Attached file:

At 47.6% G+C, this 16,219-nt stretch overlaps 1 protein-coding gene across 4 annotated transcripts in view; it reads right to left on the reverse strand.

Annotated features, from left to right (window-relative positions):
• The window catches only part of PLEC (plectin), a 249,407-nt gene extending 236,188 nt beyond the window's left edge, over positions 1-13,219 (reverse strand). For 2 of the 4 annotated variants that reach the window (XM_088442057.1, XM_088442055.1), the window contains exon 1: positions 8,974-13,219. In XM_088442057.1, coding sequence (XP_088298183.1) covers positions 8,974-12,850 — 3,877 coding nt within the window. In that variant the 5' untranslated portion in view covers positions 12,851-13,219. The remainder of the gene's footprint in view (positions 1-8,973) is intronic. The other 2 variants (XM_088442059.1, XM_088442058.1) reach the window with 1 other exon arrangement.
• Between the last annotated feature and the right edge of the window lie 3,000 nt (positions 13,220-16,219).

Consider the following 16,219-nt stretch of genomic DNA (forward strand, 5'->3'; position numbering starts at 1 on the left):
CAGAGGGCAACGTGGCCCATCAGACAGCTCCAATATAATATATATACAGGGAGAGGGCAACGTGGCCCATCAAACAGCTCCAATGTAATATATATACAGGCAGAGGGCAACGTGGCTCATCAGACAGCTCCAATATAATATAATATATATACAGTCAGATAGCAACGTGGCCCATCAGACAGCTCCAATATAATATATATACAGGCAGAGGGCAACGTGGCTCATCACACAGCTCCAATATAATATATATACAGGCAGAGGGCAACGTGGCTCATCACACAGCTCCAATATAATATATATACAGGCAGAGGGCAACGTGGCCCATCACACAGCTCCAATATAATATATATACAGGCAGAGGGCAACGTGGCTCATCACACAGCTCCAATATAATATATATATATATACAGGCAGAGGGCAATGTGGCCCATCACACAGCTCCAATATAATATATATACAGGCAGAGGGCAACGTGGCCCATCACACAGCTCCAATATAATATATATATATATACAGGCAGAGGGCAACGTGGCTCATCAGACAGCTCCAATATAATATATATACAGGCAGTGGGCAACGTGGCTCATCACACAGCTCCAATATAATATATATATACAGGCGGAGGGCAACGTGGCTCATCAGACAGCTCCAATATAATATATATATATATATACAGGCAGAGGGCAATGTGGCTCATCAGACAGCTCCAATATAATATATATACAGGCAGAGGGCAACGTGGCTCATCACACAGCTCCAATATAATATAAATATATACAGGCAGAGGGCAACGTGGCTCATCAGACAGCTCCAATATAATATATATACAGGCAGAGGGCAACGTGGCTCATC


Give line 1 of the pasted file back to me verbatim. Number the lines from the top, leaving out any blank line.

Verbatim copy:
At 47.6% G+C, this 16,219-nt stretch overlaps 1 protein-coding gene across 4 annotated transcripts in view; it reads right to left on the reverse strand.